Is a 100% Renewable Future Achievable?
Jan 16 2021 Read 754 Times
It might seem like a pipe dream to some, but a new study has demonstrated that a world powered completely by renewables is possible. A collaborative effort between universities from Australia, Ireland and the USA, the research looks at how sweeping changes in our energy consumption patterns and a migration towards electrification in our energy mix could bring about the highly sought-after scenario.
The study is one of the first of its kind and raises interesting questions about how land use must be prioritised in order to achieve our objectives. While the findings of the research do indicate that further technological advancements in energy generation and fuel sources would be necessary for a 100% renewable future, the power to enact them is within our grasp.
Analysing the options
First of all, the team looked at whether it would be possible for planet Earth to sustain the energy demands of its entire population through renewable means alone. They concluded that based upon current forms of production and existing patterns of behaviour, the planet could theoretically have the biocapacity to meet our demands – but that doing so would leave no land available for nature.
Therefore, the researchers pivoted their investigation to look at how a change in our habits could bring about the much-vaunted renewables-only scenario. They found that the best course of action may incorporate the electrification of our energy network, combined with the pursuit of new technologies capable of converting gases already found in our atmosphere into usable fuel sources.
Much of the scenario envisaged by the team relies upon the use of sophisticated solar power technology and other renewable energy sources in order to “electrify” the international power grid. Instead of relying on fossil fuels for the energy to heat, light and power our homes and run our vehicles, we must switch to a grid which is run on electricity instead.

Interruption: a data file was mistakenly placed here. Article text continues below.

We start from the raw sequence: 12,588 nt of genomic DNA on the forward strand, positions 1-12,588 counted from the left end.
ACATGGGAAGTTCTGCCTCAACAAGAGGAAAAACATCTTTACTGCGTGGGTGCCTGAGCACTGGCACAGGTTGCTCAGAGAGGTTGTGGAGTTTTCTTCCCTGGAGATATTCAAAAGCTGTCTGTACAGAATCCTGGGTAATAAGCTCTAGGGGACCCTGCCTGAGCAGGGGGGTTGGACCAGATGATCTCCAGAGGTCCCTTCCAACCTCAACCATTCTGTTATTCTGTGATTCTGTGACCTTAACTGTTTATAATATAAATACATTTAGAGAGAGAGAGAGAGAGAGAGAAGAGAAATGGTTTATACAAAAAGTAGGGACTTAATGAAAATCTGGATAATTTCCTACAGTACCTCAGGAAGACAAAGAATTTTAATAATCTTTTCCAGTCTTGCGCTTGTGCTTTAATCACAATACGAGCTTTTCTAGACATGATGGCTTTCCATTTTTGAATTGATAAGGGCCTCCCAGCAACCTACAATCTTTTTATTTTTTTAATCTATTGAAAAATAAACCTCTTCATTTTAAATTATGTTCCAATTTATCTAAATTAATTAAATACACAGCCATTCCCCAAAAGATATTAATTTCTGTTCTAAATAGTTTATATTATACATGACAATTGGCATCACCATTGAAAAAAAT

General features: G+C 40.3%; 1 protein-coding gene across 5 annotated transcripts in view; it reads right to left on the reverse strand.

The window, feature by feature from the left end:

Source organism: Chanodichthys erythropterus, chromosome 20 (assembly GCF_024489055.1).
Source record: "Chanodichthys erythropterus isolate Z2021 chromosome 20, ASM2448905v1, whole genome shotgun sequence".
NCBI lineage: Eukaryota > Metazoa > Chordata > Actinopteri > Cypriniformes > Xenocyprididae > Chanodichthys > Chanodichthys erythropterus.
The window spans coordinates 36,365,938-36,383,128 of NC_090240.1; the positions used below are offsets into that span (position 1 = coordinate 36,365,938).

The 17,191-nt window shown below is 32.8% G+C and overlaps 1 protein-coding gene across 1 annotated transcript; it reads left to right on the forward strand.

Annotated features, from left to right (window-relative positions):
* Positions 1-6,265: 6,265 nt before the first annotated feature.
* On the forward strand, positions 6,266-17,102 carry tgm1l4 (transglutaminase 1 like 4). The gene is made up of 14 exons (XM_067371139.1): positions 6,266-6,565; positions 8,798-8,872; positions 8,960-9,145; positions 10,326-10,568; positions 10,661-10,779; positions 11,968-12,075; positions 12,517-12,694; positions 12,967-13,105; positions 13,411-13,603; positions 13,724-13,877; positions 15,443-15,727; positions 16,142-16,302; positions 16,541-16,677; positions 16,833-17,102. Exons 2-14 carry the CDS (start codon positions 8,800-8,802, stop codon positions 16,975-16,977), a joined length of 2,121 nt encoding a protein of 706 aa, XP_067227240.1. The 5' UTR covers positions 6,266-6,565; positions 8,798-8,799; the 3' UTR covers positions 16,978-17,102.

If as much as 75% of the world’s power sources could be gleaned through electricity, the study’s authors predict that a world powered entirely by renewables could be feasible. However, the transition would depend upon a number of other factors, including our ability to synthesize ambient gases into fuels and – perhaps the greatest challenge of all – our ability to adapt our habits to a more sustainable pattern.
It is the high-income countries like the UK and the USA which are most culpable for profligacy when it comes to fuel consumption. Therefore, those sky-high demands would have to come down in order to avoid a world where unsustainable amounts of land were given over to the production of high-quality biofuels, leaving little room for other important ends like agriculture and even nature.
All the same, a significant proportion of the planet will still need to be consumed in order to achieve the green dream. “The success of this green ideal will be highly dependent on major future technological developments, in the efficiency of electrification and in producing and refining new synthetic fuels,” explained study co-author Luca Coscieme: “Such a scenario is still likely to require the use of a substantial - albeit hopefully sustainable - fraction of the world's forest areas.”
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